Sunday, October 25, 2015

Literacy – Spanning North America: Prince Edward Co VA :: Altus OK :: Dawson Creek BC :: Topeka & Shawnee Co KS

Literacy issues in the Farmville community
The Rotunda: 9.17.2015 by Jessica Darst

There is a strong presence of illiteracy in the Farmville area even though there are many programs that offer literacy education.

According to the Virginia Historical Society, after the 1954 Brown v. Board of Education ruling, a resistance built within the South to prevent integration.

In Virginia, the governor closed public schools across the state to stop integration. In 1959, the courts ruled that the closings were unconstitutional, and all schools reopened except for those in Prince Edward County.

For five years, Prince Edward schools remained closed, leaving about 1,700 black and lower-income white students to either find another school outside the county or to wait at home for five years.

As a result, many of the students who were denied an education at that time grew up without ever being able to obtain an education. Some students were able to get their GED or went to the Free School, which was set up by the Farmville community.

The Central Virginia Regional Library, which consists of Farmville and Buckingham counties, offers adult literacy programs for Buckingham but not for Farmville. However, the Farmville Library does consistently offer programs for children.  READ MORE !

Constitution Week Observed Year Round for Literacy Learners
Altus Times: 9.17.2015 by Ida Fay Winters, - GPLC Coordinator

Observance of Constitution Week will run from Sept. 17 to Sept. 23. The Great Plains Literacy Council adult learners wanting citizenship must study about the Constitution. Not only during this week, but throughout the year, those immigrants study about the American government, democracy, and our freedoms covered in the Constitution, the most important document in the United States. The U.S. Constitution was signed on Sept. 17, 1787 and is also known as a “living document” because it grows and changes as America and its people grow and change.

The Immigration and Citizenship LSTA grant with the Great Plains Literacy Council and Southern Prairie Library System has provided tutoring opportunities for immigrants desiring naturalization in the United States. One literacy learner Sergio Lopez took advantage of the free resources from the USCIS and literacy tutoring through the Great Plains Literacy Council at the Altus Public Library and recently returned to express his appreciation and return some of the study materials. Sergio is thankful for his assistance through the process. Aleida Burchett became his first tutor in May 2014. Then Steve Francis gave guidance with his study.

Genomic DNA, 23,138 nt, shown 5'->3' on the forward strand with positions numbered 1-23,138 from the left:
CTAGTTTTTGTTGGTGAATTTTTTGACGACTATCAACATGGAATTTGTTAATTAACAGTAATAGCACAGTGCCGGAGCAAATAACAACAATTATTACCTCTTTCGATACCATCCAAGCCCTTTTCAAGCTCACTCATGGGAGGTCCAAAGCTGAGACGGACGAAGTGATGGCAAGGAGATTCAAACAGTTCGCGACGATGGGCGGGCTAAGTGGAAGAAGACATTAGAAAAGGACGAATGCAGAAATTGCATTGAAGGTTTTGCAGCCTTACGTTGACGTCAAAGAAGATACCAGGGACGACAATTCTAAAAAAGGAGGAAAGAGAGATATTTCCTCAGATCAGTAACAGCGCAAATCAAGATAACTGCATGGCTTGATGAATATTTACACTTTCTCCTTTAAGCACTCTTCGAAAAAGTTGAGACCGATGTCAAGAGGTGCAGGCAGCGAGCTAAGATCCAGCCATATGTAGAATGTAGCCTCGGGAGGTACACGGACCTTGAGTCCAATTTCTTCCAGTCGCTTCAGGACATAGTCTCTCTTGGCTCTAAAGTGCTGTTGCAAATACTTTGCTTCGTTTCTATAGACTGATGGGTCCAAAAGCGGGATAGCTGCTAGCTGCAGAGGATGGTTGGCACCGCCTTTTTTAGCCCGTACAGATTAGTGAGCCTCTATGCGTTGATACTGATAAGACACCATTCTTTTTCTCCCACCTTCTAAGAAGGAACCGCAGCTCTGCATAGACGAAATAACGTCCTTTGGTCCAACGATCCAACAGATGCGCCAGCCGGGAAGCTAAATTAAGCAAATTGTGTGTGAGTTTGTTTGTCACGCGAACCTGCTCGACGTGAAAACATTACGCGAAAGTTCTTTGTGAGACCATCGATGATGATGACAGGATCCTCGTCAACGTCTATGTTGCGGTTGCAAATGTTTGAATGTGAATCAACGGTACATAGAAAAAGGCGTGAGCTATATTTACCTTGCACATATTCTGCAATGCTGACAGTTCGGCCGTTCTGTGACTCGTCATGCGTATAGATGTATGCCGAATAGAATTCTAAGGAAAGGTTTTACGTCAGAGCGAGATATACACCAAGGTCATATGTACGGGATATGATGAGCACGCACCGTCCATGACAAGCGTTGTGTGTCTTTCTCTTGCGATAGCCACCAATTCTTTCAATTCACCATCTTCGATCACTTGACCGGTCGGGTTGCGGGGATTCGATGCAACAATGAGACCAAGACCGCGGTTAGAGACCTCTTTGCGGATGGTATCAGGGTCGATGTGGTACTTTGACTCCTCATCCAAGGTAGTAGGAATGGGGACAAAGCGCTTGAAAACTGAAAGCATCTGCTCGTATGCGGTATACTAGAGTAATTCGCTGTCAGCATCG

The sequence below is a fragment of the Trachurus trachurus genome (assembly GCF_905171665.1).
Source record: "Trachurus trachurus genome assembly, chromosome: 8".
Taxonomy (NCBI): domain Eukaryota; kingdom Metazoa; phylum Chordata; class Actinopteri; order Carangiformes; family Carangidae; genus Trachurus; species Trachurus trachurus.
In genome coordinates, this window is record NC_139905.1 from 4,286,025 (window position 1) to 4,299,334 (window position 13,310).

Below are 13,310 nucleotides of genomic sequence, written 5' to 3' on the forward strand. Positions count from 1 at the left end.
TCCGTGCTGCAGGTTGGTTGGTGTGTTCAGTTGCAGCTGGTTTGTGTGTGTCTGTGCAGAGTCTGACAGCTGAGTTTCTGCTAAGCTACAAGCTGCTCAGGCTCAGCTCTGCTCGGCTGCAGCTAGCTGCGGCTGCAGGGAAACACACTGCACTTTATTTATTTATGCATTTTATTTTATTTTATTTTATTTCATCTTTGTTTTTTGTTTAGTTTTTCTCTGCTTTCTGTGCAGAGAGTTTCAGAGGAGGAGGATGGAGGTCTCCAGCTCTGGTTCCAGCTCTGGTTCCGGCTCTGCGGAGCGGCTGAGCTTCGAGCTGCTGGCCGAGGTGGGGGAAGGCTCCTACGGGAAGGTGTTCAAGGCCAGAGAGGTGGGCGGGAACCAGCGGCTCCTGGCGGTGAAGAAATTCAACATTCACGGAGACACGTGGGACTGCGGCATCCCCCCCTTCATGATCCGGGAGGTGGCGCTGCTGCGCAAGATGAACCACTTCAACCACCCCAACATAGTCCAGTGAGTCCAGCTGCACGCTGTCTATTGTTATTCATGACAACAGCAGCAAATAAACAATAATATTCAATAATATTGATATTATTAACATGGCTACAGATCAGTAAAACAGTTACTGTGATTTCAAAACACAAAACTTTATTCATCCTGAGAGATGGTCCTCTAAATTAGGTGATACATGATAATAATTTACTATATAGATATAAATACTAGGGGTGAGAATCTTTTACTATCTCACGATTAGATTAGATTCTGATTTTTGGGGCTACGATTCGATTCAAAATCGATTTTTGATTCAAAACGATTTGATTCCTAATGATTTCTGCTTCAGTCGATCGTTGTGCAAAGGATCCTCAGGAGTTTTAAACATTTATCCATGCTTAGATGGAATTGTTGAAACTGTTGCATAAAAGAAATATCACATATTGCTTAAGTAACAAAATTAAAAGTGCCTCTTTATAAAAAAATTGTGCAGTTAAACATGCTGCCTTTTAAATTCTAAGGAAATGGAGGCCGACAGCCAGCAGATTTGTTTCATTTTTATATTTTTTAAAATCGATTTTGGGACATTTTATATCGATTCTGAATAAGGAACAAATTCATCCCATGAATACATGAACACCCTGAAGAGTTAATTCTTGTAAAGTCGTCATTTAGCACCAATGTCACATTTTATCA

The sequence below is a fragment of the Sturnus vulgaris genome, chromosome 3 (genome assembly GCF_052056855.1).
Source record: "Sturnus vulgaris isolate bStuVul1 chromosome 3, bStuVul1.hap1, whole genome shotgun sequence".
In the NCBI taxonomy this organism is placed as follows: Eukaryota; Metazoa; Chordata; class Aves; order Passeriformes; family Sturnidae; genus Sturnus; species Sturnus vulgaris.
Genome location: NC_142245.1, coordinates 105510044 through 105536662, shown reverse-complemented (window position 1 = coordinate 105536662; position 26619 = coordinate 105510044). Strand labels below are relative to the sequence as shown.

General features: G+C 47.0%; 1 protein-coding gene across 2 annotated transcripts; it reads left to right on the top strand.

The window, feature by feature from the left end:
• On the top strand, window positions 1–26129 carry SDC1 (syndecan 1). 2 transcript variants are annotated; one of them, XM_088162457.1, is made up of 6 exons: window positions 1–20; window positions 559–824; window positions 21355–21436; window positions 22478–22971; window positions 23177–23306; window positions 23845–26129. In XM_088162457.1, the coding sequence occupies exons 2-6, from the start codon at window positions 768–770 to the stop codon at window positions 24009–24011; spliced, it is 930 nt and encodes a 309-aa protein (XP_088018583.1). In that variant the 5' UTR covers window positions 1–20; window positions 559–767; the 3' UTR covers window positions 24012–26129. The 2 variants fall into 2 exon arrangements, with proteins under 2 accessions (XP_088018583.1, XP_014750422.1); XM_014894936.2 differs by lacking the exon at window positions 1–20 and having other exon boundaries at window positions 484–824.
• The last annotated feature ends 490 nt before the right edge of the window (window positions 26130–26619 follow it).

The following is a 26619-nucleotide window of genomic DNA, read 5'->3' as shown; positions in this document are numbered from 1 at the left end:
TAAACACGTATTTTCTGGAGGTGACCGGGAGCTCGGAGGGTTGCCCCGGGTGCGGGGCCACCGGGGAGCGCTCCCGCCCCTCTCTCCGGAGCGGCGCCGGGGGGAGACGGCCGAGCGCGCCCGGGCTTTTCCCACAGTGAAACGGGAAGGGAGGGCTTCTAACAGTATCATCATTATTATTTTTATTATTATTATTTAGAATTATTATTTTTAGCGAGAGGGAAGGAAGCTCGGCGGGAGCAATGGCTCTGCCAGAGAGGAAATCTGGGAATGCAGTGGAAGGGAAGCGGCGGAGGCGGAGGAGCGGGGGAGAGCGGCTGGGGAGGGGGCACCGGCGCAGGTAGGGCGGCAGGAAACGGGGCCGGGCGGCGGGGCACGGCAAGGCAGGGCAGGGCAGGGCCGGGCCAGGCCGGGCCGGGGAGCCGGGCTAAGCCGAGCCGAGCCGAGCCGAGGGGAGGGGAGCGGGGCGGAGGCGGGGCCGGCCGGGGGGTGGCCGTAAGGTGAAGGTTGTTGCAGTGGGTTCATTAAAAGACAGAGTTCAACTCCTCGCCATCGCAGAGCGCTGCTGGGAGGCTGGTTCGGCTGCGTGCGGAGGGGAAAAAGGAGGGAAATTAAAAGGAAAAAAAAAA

When asked why he wanted to become a US citizen, Sergio replied, “This was something I just wanted to do since I lived here.” He was the first one of his family members, who were born in Mexico, to get the citizenship.  READ MORE !

Increasing adult literacy in the South Peace
NorthEast News: 9.18.2015

Michele Mobley, Literacy Outreach Coordinator for Literacy Now at the Dawson Creek Literacy Society, was in attendance of the city council meeting on September 14 to help proclaim September as Literacy is Life Month in Dawson Creek.

More than 500,000 adults between the ages of 16 and 64 in B.C. have significant issues with literacy, Mobley told council.

This number represents about 16 per cent of the province’s population, she said.

Further, Mobley said that adults with low literacy skills are 2.5 times more likely to experience poor health and higher rates of absence from work.

“With higher literacy levels we see healthier and more resilient communities,” Mobley said, “a more productive and engaged community, and a more progressive and inclusive community, because literacy is health.”  READ MORE !

HUSH Library Podcast #80 – Learning About Literacy
Topeka & Shawnee County Public Library: 9.18.2015 by Lissa Staley

In this episode, Librarian Deb Bryan inspires and educates when shares stories and she talks about adult literacy, the unexpected challenges of financial, digital or health literacy, and the local organizations ready to help adults boost their literacy skills.  Podcast #80

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